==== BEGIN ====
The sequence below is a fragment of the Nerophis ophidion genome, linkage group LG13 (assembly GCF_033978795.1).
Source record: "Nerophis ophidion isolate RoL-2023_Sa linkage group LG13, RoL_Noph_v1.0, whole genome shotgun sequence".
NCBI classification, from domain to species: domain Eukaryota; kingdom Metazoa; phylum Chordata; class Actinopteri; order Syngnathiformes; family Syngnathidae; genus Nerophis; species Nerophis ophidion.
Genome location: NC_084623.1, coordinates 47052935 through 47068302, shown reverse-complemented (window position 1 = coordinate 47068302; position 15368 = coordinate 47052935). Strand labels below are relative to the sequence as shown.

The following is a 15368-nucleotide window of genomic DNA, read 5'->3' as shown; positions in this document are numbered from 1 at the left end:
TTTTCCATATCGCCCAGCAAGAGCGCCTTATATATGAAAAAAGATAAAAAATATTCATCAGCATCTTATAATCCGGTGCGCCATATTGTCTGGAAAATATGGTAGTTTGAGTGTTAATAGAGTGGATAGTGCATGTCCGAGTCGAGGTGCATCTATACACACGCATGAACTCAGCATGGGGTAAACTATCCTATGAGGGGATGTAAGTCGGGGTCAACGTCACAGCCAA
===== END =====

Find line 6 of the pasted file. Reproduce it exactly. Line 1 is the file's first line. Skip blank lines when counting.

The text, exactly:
TTTTCCATATCGCCCAGCAAGAGCGCCTTATATATGAAAAAAGATAAAAAATATTCATCAGCATCTTATAATCCGGTGCGCCATATTGTCTGGAAAATATGGTAGTTTGAGTGTTAATAGAGTGGATAGTGCATGTCCGAGTCGAGGTGCATCTATACACACGCATGAACTCAGCATGGGGTAAACTATCCTATGAGGGGATGTAAGTCGGGGTCAACGTCACAGCCAA